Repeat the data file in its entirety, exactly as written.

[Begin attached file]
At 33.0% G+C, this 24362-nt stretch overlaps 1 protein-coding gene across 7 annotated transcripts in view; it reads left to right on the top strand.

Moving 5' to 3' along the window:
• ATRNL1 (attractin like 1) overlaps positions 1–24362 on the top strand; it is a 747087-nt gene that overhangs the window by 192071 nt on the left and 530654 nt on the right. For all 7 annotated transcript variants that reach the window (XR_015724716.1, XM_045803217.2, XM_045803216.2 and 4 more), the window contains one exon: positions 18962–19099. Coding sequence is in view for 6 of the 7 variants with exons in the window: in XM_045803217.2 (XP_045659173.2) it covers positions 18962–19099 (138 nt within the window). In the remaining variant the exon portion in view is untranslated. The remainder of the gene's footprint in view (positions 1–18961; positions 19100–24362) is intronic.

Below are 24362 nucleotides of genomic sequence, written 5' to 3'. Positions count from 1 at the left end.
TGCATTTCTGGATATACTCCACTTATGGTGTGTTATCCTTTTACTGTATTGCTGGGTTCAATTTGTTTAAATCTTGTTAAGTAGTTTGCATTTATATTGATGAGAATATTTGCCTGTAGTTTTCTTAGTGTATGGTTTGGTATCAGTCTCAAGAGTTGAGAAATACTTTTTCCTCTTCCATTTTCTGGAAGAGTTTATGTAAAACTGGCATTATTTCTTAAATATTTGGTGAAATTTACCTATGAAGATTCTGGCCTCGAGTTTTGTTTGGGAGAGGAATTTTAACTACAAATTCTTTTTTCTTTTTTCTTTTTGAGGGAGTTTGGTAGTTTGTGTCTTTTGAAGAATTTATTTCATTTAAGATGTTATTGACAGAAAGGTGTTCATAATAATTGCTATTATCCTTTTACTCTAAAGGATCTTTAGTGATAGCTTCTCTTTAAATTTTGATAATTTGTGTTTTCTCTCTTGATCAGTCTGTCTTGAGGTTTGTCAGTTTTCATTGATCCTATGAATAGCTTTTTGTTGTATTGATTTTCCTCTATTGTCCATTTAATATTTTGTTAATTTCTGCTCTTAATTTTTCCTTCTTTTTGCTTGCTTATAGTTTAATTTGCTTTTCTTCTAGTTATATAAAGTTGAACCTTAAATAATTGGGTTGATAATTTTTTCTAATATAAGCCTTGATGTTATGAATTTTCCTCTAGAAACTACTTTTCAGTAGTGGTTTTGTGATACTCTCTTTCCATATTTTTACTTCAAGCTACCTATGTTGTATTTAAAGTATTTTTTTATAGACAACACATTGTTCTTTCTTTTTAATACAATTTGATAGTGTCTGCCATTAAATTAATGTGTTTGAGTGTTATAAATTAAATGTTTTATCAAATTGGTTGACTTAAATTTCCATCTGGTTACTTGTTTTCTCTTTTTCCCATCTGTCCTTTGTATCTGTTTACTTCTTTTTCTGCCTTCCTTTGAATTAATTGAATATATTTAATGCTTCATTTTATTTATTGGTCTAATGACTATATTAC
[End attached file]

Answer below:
At 33.0% G+C, this 24362-nt stretch overlaps 1 protein-coding gene across 7 annotated transcripts in view; it reads left to right on the top strand.

Moving 5' to 3' along the window:
• ATRNL1 (attractin like 1) overlaps positions 1–24362 on the top strand; it is a 747087-nt gene that overhangs the window by 192071 nt on the left and 530654 nt on the right. For all 7 annotated transcript variants that reach the window (XR_015724716.1, XM_045803217.2, XM_045803216.2 and 4 more), the window contains one exon: positions 18962–19099. Coding sequence is in view for 6 of the 7 variants with exons in the window: in XM_045803217.2 (XP_045659173.2) it covers positions 18962–19099 (138 nt within the window). In the remaining variant the exon portion in view is untranslated. The remainder of the gene's footprint in view (positions 1–18961; positions 19100–24362) is intronic.

Below are 24362 nucleotides of genomic sequence, written 5' to 3'. Positions count from 1 at the left end.
TGCATTTCTGGATATACTCCACTTATGGTGTGTTATCCTTTTACTGTATTGCTGGGTTCAATTTGTTTAAATCTTGTTAAGTAGTTTGCATTTATATTGATGAGAATATTTGCCTGTAGTTTTCTTAGTGTATGGTTTGGTATCAGTCTCAAGAGTTGAGAAATACTTTTTCCTCTTCCATTTTCTGGAAGAGTTTATGTAAAACTGGCATTATTTCTTAAATATTTGGTGAAATTTACCTATGAAGATTCTGGCCTCGAGTTTTGTTTGGGAGAGGAATTTTAACTACAAATTCTTTTTTCTTTTTTCTTTTTGAGGGAGTTTGGTAGTTTGTGTCTTTTGAAGAATTTATTTCATTTAAGATGTTATTGACAGAAAGGTGTTCATAATAATTGCTATTATCCTTTTACTCTAAAGGATCTTTAGTGATAGCTTCTCTTTAAATTTTGATAATTTGTGTTTTCTCTCTTGATCAGTCTGTCTTGAGGTTTGTCAGTTTTCATTGATCCTATGAATAGCTTTTTGTTGTATTGATTTTCCTCTATTGTCCATTTAATATTTTGTTAATTTCTGCTCTTAATTTTTCCTTCTTTTTGCTTGCTTATAGTTTAATTTGCTTTTCTTCTAGTTATATAAAGTTGAACCTTAAATAATTGGGTTGATAATTTTTTCTAATATAAGCCTTGATGTTATGAATTTTCCTCTAGAAACTACTTTTCAGTAGTGGTTTTGTGATACTCTCTTTCCATATTTTTACTTCAAGCTACCTATGTTGTATTTAAAGTATTTTTTTATAGACAACACATTGTTCTTTCTTTTTAATACAATTTGATAGTGTCTGCCATTAAATTAATGTGTTTGAGTGTTATAAATTAAATGTTTTATCAAATTGGTTGACTTAAATTTCCATCTGGTTACTTGTTTTCTCTTTTTCCCATCTGTCCTTTGTATCTGTTTACTTCTTTTTCTGCCTTCCTTTGAATTAATTGAATATATTTAATGCTTCATTTTATTTATTGGTCTAATGACTATATTAC